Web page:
In the Neera Mathur v.s Life Insurance Corporation of India (AIR 392, 1991 SCR Supl. 2) 146), case the petitioner was terminated from service during the probation period without giving notice as she applied for maternity leave. The Corporation held that she had been terminated on two accounts. One, that her service was not satisfactory and two, she had not given accurate details in her declaration before taking up the job. These details included information regarding her pregnancy, last menstrual period, whether her periods are painful, number of conceptions and deliveries till date, etc.
The Court held that details required in the declaration are embarrassing and humiliating. “Modesty and self-respect may perhaps preclude the disclosure of such personal details like whether her menstrual period is regular or painless, the number of conceptions taken place; how many have gone full term etc.” The Court went on to say that such columns in the declaration should be deleted. If the purpose of the declaration is to deny the maternity leave and benefits to a lady candidate who is pregnant at the time of entering the service, she could be made to undergo a medical examination including a pregnancy test.” The respondent was directed to take the petitioner back in service.
All these pronouncements clearly show that Courts have on various occasions’ upheld women’s right to equal opportunity and a workplace free of discrimination.
In the Municipal Corporation of Delhi v.s Female Workers (AIR 2000 SC 1274)case, daily wage workers of the Municipal Corporation made a demand for maternity benefits to be extended to them like regular employees as they were also compelled to undertake hard labour during pregnancy that could be detrimental to their health and health of the child.
The Court held that “A just social order can be achieved only when inequalities are obliterated and everyone is provided what is legally due. Women who constitute almost half of the segment of our society have to be honoured and treated with dignity at places where they work to earn their livelihood. Whatever be the nature of their duties, and the place where they work, they must be provided all the facilities to which they are entitled”. Benefits of the Maternity Benefit Act were extended to daily wage female employees.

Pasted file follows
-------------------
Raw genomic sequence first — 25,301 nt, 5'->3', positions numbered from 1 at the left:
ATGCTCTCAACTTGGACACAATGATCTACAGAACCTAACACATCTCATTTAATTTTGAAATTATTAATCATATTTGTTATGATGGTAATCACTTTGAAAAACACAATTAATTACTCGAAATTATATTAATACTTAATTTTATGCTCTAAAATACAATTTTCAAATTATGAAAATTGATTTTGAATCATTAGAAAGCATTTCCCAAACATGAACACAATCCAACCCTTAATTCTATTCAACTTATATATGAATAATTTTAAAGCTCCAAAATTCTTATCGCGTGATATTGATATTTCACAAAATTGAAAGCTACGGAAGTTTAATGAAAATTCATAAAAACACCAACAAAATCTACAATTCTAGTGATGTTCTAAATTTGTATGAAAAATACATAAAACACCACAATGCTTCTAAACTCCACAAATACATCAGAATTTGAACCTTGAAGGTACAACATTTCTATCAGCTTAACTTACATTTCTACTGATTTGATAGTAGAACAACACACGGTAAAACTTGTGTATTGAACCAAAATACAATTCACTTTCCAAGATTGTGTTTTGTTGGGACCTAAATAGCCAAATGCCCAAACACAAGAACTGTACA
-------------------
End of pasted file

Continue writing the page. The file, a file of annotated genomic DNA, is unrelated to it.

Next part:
In the P. Geetha v.s Kerala Livestock Development Board (W.P.(C). No. 20680 of 2014 H) case, the petitioner who was childless got a baby through surrogacy. She applied for maternity leave to look after the baby, but was denied leave on the ground that she had neither undergone pregnancy nor given birth.
The Court dismissed the argument stating that ‘there ought not to be any discrimination of a woman, as far as maternity is concerned only on the ground that she had obtained the baby through surrogacy.’ In doing so, maternity benefits were made available to a commissioning parent for child care.
The above pronouncements clearly show that Courts have on various occasions’ upheld women’s right to equal opportunity and a workplace free of discrimination.
In 2017, the Maternity Benefit Act was amended to increase the duration of paid maternity leave from 12 to 26 weeks for the first two children and for 12 weeks for children beyond the first two. The Act also made a 12 week maternity leave provision for adopting a child below the age of three months and for mothers commissioning a child through surrogacy. It also made it mandatory for establishments to provide for childcare facilities and permission to a mother to breastfeed her child.
Anuja Gulati is a Gender Consultant at Population First.